“While you’re sitting there reading this letter, you begin to understand why you can’t afford to waste any more time getting less than everything that life has to offer.”
It consists of two parts.
Part 1 states something obvious (“you’re sitting there reading this letter”), and part 2 states what you want your reader to think, say, or do.
It is the command.
Curiously, this pattern makes your reader believe that what you are saying is logical, when in fact, parts 1 and 2 of your sentence are not linked by logic at all.
Nevertheless, this device can make people agree with practically anything you say.
Being specific in your explanations is very critical and can establish your credibility. Let me first give you an example. If I were to say, “New dentists everywhere use and recommend CapSnap Toothpaste,” it sounds like typical advertising lingo— puffery designed to sell a product.
It’s so general that it will probably cause a viewer to discount the statement I have just made and maybe everything else I say.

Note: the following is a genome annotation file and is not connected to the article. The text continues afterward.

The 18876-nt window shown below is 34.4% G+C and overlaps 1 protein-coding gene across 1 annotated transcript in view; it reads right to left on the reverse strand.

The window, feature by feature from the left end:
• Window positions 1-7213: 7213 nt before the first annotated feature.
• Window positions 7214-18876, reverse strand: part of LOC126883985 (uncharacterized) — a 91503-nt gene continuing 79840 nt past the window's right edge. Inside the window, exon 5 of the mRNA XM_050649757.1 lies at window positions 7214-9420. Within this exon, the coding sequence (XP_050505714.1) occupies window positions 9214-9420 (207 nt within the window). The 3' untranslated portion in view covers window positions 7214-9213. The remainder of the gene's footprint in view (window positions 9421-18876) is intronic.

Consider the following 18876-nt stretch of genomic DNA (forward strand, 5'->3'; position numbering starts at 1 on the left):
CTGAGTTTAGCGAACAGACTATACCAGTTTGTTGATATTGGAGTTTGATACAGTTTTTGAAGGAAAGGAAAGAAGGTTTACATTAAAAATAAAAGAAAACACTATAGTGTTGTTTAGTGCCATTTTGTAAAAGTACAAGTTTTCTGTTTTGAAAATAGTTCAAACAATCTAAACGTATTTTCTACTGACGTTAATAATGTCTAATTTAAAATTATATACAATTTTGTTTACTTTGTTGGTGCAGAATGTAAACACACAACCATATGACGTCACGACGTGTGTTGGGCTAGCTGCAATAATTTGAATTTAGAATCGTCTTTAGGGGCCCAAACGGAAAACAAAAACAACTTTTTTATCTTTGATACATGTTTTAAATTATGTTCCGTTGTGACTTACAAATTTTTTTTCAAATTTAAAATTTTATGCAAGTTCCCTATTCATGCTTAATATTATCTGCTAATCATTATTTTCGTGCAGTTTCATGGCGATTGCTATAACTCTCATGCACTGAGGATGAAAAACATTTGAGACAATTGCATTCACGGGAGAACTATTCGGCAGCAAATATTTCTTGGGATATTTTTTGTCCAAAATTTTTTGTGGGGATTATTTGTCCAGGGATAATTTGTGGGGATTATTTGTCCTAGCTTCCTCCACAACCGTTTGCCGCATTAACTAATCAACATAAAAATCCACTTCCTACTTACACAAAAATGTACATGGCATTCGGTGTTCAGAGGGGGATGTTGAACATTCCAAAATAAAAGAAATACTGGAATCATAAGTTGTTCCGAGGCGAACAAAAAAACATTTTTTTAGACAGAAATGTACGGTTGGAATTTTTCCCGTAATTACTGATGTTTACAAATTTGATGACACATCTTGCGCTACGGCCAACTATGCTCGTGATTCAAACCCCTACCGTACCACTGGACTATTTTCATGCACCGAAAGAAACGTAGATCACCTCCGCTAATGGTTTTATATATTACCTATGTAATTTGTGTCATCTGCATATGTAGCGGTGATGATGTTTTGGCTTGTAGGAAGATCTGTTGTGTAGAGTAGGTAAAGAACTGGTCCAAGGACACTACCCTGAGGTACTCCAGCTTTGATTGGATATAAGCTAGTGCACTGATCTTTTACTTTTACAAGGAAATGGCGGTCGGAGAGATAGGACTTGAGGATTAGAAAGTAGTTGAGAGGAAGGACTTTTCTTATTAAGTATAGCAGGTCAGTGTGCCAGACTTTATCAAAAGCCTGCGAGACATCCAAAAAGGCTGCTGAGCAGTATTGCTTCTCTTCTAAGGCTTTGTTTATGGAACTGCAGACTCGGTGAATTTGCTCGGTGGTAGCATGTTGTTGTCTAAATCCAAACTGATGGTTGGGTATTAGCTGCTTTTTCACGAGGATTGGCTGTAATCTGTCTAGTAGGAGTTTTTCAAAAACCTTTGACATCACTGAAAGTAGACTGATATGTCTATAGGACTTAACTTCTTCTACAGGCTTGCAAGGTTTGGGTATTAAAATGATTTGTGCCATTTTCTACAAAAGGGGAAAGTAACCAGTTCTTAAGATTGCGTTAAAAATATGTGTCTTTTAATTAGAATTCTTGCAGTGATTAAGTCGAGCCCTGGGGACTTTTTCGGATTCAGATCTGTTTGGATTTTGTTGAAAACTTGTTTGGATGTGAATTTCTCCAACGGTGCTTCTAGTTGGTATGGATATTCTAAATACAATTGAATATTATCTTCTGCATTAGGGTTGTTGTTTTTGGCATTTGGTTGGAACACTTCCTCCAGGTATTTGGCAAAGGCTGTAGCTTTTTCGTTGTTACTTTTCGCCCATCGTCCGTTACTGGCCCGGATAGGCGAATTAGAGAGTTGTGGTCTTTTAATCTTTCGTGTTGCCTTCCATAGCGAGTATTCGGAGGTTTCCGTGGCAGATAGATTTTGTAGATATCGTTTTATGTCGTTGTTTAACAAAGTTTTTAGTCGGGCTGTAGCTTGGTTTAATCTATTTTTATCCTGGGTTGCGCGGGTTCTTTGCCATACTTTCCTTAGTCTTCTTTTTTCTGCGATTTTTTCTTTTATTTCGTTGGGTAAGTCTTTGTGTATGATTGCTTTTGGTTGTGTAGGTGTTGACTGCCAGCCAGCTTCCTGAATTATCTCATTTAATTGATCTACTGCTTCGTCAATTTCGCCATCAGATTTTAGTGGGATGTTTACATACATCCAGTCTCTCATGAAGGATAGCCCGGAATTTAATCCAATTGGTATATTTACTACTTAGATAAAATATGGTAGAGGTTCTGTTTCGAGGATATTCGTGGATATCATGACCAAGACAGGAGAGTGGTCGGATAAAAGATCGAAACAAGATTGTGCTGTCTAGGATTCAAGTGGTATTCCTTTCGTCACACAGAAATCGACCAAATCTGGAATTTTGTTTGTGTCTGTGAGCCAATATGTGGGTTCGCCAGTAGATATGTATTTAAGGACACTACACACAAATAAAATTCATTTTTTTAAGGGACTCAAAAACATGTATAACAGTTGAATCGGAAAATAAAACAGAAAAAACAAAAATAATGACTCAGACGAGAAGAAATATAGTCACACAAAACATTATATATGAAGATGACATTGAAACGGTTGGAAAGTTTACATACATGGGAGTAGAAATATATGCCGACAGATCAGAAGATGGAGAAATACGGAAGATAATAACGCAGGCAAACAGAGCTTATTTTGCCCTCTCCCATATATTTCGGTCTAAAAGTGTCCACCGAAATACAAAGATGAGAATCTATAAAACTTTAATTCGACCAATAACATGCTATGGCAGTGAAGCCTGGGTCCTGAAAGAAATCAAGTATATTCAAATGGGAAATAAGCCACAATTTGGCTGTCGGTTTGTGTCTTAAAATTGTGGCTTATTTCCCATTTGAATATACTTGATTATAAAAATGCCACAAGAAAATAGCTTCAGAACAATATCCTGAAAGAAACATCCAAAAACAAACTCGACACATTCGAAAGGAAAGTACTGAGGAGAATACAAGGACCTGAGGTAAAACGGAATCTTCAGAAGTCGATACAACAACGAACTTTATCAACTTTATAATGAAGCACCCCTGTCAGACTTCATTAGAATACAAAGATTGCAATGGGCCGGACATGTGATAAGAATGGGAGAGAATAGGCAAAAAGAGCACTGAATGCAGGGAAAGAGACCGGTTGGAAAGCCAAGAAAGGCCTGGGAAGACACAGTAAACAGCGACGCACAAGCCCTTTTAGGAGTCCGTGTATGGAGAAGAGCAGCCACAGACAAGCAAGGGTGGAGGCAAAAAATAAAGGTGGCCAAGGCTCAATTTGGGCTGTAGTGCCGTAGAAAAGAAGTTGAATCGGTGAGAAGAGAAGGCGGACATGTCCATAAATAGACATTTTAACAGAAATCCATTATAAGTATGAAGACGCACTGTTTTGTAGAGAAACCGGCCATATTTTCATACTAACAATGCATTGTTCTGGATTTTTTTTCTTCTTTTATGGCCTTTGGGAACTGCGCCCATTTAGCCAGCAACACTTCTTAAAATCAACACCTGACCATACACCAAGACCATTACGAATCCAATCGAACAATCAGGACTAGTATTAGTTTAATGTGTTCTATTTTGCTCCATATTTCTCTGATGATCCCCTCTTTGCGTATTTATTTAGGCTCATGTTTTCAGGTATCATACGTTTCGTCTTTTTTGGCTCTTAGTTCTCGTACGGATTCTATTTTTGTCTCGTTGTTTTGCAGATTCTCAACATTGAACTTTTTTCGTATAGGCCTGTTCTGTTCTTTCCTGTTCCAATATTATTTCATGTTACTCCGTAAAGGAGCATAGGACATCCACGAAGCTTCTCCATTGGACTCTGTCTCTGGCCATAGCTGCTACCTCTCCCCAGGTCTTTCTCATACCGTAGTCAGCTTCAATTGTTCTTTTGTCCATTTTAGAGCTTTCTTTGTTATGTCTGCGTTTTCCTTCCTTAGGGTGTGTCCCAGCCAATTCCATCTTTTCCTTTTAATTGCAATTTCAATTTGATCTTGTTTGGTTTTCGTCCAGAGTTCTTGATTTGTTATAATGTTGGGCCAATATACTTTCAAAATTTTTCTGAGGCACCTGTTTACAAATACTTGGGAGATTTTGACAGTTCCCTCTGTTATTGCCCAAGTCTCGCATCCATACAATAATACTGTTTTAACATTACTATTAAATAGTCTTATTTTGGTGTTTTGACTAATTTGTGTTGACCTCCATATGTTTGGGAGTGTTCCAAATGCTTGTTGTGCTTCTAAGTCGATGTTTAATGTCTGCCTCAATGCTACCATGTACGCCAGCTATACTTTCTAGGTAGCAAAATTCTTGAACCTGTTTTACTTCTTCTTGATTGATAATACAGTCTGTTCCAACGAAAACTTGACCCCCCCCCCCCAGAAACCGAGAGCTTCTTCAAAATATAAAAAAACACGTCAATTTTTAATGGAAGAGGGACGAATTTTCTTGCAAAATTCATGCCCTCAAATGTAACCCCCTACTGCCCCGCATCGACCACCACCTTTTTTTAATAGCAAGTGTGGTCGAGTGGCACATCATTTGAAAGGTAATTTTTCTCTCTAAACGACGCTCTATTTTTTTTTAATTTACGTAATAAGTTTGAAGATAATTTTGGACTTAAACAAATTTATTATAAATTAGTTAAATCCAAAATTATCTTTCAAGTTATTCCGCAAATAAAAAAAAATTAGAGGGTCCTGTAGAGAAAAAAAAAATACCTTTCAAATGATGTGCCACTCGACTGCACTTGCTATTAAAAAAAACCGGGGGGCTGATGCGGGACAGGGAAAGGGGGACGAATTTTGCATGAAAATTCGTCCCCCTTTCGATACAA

But if I said, “Ninety-two percent of new dentists use and recommend CapSnap Toothpaste,” it sounds much more believable.
The consumer is likely to think that we did a scientific survey and that 92 percent was the result.
When people perceive certain general statements as puffery or typical advertising babble, those statements are at best discounted or accepted with some doubts.
By contrast, statements with specific facts can generate strong believability.
If you’re describing a product that is designed for the circulatory functions of the body, you can talk about “242 miles of blood vessels” instead of “miles of blood vessels.”
When you talk about the bottom of your feet, instead of saying, “There are a lot of nerve endings at the bottom of your feet,” you can say, “There are 72,000 nerve endings at the bottom of your feet.”
You are stating a fact as opposed to a general or vague statement. You are more believable.